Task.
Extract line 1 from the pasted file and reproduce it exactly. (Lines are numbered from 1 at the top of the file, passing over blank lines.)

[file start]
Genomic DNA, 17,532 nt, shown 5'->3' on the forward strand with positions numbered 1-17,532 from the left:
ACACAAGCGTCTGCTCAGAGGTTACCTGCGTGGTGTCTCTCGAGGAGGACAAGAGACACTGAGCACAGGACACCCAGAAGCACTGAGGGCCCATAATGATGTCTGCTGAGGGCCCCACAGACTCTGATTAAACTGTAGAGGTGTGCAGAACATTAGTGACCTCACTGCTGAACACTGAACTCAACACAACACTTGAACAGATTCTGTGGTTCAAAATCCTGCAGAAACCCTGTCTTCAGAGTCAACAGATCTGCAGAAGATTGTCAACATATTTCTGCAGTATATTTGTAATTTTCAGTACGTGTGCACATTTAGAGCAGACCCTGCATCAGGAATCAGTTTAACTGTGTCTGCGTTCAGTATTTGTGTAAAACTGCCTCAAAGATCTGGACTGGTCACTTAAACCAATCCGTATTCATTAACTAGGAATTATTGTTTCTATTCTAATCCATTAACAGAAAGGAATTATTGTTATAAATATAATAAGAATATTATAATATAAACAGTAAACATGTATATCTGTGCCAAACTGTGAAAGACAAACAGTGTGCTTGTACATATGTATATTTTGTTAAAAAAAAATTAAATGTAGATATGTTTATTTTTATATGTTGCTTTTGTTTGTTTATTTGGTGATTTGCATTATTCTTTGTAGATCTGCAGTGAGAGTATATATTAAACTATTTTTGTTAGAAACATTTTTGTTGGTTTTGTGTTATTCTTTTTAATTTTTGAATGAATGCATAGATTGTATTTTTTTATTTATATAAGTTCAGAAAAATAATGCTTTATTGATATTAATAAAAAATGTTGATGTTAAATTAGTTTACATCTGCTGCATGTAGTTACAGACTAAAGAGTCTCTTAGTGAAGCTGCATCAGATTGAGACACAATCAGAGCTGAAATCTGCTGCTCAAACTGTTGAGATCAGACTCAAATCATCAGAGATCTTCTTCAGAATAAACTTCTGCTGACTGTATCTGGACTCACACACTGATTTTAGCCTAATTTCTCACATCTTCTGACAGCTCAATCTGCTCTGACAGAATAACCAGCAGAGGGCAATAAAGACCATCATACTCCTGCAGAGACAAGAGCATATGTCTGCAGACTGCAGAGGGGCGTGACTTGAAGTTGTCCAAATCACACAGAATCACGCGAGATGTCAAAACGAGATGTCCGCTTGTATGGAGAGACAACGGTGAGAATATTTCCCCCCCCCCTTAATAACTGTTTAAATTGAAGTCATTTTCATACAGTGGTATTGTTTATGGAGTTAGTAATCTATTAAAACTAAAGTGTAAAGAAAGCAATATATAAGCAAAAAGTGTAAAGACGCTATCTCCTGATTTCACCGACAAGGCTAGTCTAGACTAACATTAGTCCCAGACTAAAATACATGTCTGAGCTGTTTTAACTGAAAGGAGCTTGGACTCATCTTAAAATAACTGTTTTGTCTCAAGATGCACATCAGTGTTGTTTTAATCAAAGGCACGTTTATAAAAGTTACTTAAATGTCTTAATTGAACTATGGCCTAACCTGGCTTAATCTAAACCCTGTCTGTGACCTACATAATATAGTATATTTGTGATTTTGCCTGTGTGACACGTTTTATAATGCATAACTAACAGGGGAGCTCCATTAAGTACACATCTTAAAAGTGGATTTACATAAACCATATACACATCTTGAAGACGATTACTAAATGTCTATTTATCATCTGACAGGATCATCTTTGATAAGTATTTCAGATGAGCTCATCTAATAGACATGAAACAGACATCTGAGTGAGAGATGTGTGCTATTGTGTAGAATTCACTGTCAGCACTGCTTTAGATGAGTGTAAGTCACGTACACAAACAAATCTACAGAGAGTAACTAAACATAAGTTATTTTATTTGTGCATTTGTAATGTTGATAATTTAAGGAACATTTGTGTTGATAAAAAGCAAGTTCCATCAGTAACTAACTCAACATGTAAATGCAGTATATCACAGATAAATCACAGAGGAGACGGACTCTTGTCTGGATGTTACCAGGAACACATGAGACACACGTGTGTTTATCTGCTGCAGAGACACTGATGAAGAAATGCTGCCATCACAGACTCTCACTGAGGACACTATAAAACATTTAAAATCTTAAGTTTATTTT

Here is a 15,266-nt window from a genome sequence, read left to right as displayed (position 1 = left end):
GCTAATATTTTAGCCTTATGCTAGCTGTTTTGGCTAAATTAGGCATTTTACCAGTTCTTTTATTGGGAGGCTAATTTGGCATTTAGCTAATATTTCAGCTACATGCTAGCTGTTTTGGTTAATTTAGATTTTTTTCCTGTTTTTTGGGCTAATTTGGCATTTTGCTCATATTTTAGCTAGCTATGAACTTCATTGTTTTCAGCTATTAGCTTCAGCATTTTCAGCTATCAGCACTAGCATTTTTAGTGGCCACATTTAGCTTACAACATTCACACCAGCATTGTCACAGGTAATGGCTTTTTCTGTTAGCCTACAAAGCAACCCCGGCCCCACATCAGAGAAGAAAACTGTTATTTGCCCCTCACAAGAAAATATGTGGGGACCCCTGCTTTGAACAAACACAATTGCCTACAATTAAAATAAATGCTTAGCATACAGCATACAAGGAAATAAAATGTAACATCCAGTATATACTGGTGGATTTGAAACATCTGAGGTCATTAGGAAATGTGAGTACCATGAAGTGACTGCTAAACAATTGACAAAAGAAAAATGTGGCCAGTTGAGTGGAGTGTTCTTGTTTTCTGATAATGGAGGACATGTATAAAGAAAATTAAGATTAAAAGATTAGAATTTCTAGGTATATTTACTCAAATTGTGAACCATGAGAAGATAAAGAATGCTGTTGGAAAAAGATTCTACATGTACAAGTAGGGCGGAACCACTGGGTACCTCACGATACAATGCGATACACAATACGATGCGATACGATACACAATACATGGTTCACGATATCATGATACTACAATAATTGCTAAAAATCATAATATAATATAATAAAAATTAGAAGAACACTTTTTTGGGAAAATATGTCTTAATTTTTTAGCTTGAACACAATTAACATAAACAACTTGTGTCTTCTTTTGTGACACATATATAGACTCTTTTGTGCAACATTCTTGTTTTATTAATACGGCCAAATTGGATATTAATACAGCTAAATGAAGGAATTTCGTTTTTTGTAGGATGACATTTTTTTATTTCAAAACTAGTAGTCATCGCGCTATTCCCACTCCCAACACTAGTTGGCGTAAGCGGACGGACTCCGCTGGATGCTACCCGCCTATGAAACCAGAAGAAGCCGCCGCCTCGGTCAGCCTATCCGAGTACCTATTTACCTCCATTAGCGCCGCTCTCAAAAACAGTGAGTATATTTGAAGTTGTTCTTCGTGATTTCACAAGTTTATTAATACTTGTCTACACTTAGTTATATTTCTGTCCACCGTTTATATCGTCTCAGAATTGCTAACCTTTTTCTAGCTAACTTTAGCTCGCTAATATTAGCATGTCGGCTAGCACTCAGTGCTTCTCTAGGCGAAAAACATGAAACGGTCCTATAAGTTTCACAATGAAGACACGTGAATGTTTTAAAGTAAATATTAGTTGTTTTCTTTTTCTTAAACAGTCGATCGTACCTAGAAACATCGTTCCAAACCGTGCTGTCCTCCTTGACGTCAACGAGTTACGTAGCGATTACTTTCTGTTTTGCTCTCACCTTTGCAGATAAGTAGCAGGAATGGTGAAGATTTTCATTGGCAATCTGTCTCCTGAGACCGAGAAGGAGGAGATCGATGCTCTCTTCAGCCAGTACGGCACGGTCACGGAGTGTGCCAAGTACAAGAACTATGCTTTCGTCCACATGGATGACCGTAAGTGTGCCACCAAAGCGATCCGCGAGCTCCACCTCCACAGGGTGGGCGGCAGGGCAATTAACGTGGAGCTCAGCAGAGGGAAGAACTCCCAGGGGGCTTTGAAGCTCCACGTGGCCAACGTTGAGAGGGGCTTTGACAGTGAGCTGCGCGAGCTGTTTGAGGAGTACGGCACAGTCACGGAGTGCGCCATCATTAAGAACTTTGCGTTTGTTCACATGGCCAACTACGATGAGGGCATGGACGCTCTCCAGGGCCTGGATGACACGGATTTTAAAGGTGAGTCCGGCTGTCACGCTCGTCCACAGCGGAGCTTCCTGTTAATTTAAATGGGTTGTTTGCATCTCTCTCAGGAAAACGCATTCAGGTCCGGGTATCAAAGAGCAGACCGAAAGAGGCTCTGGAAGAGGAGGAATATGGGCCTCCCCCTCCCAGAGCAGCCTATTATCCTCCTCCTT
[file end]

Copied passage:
Genomic DNA, 17,532 nt, shown 5'->3' on the forward strand with positions numbered 1-17,532 from the left: